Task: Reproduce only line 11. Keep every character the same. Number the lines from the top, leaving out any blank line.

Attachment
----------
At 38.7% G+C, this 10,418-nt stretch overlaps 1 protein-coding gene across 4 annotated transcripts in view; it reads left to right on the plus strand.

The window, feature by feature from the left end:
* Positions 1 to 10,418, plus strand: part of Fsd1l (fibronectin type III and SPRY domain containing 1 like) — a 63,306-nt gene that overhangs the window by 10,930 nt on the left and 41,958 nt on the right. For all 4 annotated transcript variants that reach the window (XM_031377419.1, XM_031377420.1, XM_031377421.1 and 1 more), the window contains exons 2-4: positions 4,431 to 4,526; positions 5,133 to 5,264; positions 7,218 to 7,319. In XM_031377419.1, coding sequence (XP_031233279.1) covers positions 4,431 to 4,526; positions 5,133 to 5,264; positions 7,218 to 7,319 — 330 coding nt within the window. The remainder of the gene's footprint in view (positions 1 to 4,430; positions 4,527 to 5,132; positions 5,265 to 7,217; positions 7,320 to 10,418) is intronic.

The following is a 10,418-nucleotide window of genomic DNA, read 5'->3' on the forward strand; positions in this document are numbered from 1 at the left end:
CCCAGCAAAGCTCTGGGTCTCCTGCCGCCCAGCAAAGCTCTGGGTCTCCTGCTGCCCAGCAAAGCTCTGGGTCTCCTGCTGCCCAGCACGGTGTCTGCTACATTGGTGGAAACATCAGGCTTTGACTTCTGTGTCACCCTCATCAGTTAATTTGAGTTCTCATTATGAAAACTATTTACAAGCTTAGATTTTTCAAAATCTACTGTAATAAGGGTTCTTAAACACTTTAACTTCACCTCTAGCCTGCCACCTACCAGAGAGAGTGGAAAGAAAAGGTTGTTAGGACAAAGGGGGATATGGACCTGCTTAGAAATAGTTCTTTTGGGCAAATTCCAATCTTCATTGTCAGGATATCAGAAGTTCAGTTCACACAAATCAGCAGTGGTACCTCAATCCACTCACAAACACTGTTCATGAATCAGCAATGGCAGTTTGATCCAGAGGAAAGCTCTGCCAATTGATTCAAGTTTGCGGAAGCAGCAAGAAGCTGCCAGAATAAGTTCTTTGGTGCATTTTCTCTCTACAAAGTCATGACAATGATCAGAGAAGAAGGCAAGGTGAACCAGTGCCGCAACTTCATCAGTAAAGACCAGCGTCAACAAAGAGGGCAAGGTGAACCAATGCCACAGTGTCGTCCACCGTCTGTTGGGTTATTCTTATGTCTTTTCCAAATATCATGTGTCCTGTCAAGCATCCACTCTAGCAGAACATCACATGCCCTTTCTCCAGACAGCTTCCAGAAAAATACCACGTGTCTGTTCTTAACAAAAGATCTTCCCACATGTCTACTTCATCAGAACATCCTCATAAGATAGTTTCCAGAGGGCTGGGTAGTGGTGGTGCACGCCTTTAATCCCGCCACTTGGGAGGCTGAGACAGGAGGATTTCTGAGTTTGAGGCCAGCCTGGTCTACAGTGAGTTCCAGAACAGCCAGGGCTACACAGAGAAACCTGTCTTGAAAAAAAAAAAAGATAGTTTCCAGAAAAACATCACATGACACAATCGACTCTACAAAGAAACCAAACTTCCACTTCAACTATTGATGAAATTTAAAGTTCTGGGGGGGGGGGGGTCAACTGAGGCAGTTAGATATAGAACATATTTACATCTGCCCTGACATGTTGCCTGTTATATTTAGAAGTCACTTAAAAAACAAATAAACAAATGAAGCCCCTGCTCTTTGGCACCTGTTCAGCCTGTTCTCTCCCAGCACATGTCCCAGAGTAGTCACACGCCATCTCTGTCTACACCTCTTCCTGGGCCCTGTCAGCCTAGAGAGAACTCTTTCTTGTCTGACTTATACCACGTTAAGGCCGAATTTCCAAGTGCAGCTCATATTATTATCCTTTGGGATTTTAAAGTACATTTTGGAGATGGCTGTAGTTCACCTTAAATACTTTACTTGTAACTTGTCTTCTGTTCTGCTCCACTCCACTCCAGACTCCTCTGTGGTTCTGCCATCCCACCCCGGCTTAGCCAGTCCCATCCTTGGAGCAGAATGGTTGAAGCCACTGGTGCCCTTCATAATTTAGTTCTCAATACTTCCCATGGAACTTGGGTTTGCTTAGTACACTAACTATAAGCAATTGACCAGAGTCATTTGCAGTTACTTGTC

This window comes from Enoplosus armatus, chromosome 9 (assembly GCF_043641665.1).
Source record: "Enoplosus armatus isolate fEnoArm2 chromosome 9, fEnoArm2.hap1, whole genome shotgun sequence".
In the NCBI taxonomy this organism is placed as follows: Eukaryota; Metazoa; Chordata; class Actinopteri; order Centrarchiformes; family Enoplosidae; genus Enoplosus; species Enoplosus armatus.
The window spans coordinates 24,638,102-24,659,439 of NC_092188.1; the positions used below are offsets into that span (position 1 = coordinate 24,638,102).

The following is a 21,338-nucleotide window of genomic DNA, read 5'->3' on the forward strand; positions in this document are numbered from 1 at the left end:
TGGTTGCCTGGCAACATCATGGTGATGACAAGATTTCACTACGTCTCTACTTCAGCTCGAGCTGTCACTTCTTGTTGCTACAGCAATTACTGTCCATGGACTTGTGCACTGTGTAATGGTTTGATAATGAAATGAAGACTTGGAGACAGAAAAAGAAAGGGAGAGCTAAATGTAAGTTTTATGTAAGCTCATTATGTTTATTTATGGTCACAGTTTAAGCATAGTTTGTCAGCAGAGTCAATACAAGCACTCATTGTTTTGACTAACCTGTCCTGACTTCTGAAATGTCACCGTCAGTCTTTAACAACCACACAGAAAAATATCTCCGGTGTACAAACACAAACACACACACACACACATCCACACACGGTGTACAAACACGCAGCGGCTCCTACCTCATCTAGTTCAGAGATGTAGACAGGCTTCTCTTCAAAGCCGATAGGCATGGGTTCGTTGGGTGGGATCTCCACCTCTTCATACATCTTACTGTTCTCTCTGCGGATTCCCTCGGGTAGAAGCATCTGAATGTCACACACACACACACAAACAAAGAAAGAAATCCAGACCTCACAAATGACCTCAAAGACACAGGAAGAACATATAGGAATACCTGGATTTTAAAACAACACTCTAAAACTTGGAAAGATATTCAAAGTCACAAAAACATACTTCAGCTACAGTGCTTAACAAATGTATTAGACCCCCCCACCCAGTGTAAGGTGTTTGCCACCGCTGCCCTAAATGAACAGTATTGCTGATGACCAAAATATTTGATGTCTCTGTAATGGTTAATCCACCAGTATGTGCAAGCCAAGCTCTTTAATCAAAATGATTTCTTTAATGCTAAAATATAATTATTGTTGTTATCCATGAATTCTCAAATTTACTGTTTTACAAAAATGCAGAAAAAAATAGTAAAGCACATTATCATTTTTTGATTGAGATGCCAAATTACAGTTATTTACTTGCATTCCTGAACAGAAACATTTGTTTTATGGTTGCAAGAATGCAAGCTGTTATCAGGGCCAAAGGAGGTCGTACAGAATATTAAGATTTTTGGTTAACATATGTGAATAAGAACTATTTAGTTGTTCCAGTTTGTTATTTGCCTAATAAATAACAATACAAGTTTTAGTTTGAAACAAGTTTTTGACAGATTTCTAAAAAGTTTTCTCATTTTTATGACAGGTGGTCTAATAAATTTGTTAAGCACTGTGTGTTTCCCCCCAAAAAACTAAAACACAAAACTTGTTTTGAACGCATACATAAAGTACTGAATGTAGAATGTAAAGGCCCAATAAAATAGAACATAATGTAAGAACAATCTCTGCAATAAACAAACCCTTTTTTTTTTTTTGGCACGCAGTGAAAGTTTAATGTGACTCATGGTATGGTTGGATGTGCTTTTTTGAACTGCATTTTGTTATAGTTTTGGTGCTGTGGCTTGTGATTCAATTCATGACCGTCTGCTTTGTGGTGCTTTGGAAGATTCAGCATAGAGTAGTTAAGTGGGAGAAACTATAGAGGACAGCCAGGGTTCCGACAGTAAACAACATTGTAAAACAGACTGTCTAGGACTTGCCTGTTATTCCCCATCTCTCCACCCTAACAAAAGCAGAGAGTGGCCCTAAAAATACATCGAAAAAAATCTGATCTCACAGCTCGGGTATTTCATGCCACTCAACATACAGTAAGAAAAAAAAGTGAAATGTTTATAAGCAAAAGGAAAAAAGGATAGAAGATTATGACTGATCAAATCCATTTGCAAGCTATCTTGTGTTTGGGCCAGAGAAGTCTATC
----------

TGGTTGCCTGGCAACATCATGGTGATGACAAGATTTCACTACGTCTCTACTTCAGCTCGAGCTGTCACTTCTTGTTGCTACAGCAATTACTGTCCATGGACTTGTGCACTGTGTAATGGTTTGATAATGAAATGAAGACTTGGAGACAGAAAAAGAAAGGGAGAGCTAAATGTAAGTTTTATGTAAGCTCATTATGTTTATTTATGGTCACAGTTTAAGCATAGTTTGTCAGCAGAGTCAATACAAGCACTCATTGTTTTGACTAACCTGTCCTGACTTCTGAAATGTCACCGTCAGTCTTTAACAACCACACAGAAAAATATCTCCGGTGTACAAACACAAACACACACACACACACATCCACACACGGTGTACAAACACGCAGCGGCTCCTACCTCATCTAGTTCAGAGATGTAGACAGGCTTCTCTTCAAAGCCGATAGGCATGGGTTCGTTGGGTGGGATCTCCACCTCTTCATACATCTTACTGTTCTCTCTGCGGATTCCCTCGGGTAGAAGCATCTGAATGTCACACACACACACACAAACAAAGAAAGAAATCCAGACCTCACAAATGACCTCAAAGACACAGGAAGAACATATAGGAATACCTGGATTTTAAAACAACACTCTAAAACTTGGAAAGATATTCAAAGTCACAAAAACATACTTCAGCTACAGTGCTTAACAAATGTATTAGACCCCCCCACCCAGTGTAAGGTGTTTGCCACCGCTGCCCTAAATGAACAGTATTGCTGATGACCAAAATATTTGATGTCTCTGTAATGGTTAATCCACCAGTATGTGCAAGCCAAGCTCTTTAATCAAAATGATTTCTTTAATGCTAAAATATAATTATTGTTGTTATCCATGAATTCTCAAATTTACTGTTTTACAAAAATGCAGAAAAAAATAGTAAAGCACATTATCATTTTTTGATTGAGATGCCAAATTACAGTTATTTACTTGCATTCCTGAACAGAAACATTTGTTTTATGGTTGCAAGAATGCAAGCTGTTATCAGGGCCAAAGGAGGTCGTACAGAATATTAAGATTTTTGGTTAACATATGTGAATAAGAACTATTTAGTTGTTCCAGTTTGTTATTTGCCTAATAAATAACAATACAAGTTTTAGTTTGAAACAAGTTTTTGACAGATTTCTAAAAAGTTTTCTCATTTTTATGACAGGTGGTCTAATAAATTTGTTAAGCACTGTGTGTTTCCCCCCAAAAAACTAAAACACAAAACTTGTTTTGAACGCATACATAAAGTACTGAATGTAGAATGTAAAGGCCCAATAAAATAGAACATAATGTAAGAACAATCTCTGCAATAAACAAACCCTTTTTTTTTTTTTGGCACGCAGTGAAAGTTTAATGTGACTCATGGTATGGTTGGATGTGCTTTTTTGAACTGCATTTTGTTATAGTTTTGGTGCTGTGGCTTGTGATTCAATTCATGACCGTCTGCTTTGTGGTGCTTTGGAAGATTCAGCATAGAGTAGTTAAGTGGGAGAAACTATAGAGGACAGCCAGGGTTCCGACAGTAAACAACATTGTAAAACAGACTGTCTAGGACTTGCCTGTTATTCCCCATCTCTCCACCCTAACAAAAGCAGAGAGTGGCCCTAAAAATACATCGAAAAAAATCTGATCTCACAGCTCGGGTATTTCATGCCACTCAACATACAGTAAGAAAAAAAAGTGAAATGTTTATAAGCAAAAGGAAAAAAGGATAGAAGATTATGACTGATCAAATCCATTTGCAAGCTATCTTGTGTTTGGGCCAGAGAAGTCTATC